The team then developed EndoBot – a kind of “endoscopy” robot for all types of pipelines – water, wastewater, drainage – where the robot is sent into the system to examine conditions and defects, identify the exact problem and provide data on it.

The Endo90 can be used in pipes as small as 90mm in diameter, as most water pipes have a diameter between 80mm and 200mm. The Endo90 is already being used in 12 cities for pipe inspections.

“We faced another challenge: how do we clean the clogged horizontal sewer lines? To do this, we are developing the Rehabilitation Bot or R-Bot with a grant from ACT. This will be a game changer for us, because until now there has been no real solution for cleaning horizontal systems,” explains Kumar.

The grant from ACT for Environment will help Solinas accelerate the development and adoption of the R-Bot among municipalities and O&M (operation and maintenance) stakeholders.

In addition to these innovations, Solinas Integrity has also launched Swasth, a cloud AI digital dashboard for condition assessment and data management to identify defect coding, defect classification and risk assessment. It provides GIS tagging of defect location and pipeline auditing.

The data collected via EndoBot is processed and a custom report is created in the Swasth dashboard.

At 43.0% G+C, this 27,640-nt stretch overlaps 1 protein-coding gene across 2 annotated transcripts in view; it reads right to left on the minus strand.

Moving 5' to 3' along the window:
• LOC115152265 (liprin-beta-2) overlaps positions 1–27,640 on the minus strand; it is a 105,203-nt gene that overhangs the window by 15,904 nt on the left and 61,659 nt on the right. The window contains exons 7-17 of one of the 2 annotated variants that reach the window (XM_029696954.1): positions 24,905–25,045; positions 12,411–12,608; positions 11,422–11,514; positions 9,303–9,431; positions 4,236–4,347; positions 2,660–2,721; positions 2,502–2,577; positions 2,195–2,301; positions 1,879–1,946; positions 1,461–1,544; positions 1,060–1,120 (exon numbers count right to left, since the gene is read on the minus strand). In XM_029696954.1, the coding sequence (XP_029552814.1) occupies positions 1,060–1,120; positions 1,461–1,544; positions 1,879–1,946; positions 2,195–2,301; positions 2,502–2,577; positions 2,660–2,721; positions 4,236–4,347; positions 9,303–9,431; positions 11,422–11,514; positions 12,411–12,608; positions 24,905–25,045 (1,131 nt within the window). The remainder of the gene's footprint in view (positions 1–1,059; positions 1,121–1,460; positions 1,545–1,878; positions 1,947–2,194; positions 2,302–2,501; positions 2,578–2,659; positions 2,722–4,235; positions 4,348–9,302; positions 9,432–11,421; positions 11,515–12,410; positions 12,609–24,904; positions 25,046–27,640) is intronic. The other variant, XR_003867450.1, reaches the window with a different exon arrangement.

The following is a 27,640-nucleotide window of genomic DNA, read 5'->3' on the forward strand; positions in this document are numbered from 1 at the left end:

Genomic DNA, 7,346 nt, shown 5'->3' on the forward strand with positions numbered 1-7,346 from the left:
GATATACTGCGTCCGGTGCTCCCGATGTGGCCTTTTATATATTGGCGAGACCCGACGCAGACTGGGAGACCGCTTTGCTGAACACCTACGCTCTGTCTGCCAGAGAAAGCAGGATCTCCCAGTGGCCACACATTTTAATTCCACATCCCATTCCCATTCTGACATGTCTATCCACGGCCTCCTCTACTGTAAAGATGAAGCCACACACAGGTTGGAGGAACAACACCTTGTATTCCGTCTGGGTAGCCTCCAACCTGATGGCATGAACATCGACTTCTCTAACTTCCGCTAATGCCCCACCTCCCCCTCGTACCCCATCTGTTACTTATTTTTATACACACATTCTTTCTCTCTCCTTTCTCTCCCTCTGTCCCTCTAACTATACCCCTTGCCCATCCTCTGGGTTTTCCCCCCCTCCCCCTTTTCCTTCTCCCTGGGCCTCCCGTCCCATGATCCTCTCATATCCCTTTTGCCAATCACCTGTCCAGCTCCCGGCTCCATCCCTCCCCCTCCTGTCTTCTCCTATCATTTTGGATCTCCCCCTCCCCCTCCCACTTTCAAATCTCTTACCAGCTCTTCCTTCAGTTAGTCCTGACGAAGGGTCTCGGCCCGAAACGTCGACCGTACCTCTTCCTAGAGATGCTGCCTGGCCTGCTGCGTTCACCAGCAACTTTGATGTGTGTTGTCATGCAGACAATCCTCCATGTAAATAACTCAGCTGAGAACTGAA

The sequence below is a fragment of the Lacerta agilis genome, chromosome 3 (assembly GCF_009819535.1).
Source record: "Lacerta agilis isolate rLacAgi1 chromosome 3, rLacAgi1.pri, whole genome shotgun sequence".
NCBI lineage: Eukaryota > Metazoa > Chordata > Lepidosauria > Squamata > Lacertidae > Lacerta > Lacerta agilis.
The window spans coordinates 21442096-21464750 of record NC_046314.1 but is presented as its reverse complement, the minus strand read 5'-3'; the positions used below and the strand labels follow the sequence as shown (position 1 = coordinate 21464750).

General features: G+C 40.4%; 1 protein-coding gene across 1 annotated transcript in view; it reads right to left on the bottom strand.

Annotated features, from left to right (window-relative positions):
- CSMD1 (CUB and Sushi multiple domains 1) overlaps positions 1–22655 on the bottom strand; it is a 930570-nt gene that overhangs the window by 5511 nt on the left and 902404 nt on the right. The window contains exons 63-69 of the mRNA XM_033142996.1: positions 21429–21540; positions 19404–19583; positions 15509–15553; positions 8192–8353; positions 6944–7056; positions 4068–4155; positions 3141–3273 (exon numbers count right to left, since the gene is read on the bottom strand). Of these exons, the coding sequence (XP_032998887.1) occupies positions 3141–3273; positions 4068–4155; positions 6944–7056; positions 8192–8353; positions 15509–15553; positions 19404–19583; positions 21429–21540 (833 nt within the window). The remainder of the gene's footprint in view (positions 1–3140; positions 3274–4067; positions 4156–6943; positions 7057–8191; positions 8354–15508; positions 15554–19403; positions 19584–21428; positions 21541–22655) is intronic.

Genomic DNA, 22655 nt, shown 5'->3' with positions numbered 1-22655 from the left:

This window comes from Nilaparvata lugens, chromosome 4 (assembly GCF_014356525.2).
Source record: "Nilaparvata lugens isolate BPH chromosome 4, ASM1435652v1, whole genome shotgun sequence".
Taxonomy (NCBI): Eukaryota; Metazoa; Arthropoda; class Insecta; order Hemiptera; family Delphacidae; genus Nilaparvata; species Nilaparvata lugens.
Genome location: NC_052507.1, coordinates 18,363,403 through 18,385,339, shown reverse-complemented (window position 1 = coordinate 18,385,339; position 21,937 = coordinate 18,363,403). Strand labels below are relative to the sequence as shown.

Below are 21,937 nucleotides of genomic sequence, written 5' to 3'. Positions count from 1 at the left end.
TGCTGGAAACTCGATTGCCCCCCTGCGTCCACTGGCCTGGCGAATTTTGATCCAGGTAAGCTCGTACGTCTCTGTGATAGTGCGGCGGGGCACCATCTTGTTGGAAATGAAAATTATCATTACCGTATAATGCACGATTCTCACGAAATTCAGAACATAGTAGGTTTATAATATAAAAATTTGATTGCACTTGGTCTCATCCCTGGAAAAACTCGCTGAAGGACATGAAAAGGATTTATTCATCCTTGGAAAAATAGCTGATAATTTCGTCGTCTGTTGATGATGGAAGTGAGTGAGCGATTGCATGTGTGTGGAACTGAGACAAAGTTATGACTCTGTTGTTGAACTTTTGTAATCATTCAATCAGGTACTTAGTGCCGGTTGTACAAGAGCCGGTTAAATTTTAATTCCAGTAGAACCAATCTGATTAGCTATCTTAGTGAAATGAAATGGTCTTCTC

These micro-level insights will help predict challenges and take timely action, says Kumar.

Swasth has already been deployed by several private companies and the startup hopes to expand its customer base soon.

“We have provided free access to the government in some places, but since it is a technology-intensive solution, it will take some time to roll out,” Kumar notes.

The benefits of privatization

He points out that privatization has brought players on board who are now laying pipelines and are responsible for operations and maintenance. He believes that now is the right time for Solinas Integrity to intensify its efforts.

“Privatization has worked very well for us because once they (the private players) know that there is a technology that can reduce their labor costs and deliver data, they will jump on the bandwagon.

“Secondly, the government's investments in measures like the abolition of manual sanitation, the Jal Jeevan Mission and the Amruth Mission are creating a lot of buzz in this sector. In addition, there is also massive investment in infrastructure in this sector,” he explains.

In terms of social impact, Solinas' robotic products not only help eliminate manual waste disposal entirely, but they also help identify contaminants, locate specific problems and provide solutions.

“In Hubbali, we have worked with L&T to identify and resolve contamination, leaks and blockages. Around 1,000 households in urban slums that had been without water for nearly two years have finally got drinking water. Technology like this can be a game changer for cities as we can save around 400,000 to 600,000 litres of water per inspection kilometre,” he explains.

Solinas has rolled out its solutions in over 15 cities across nine states. The company has also started bidding for tenders to work directly with the government and has raised funding in seven rounds so far.

“Our main focus is India, but we have already started exploring the Middle East and Southeast Asia markets. One of our scaling strategies is to move from smaller to larger order volumes. We are targeting projects in excess of a million, which will further increase our revenues,” says Kumar.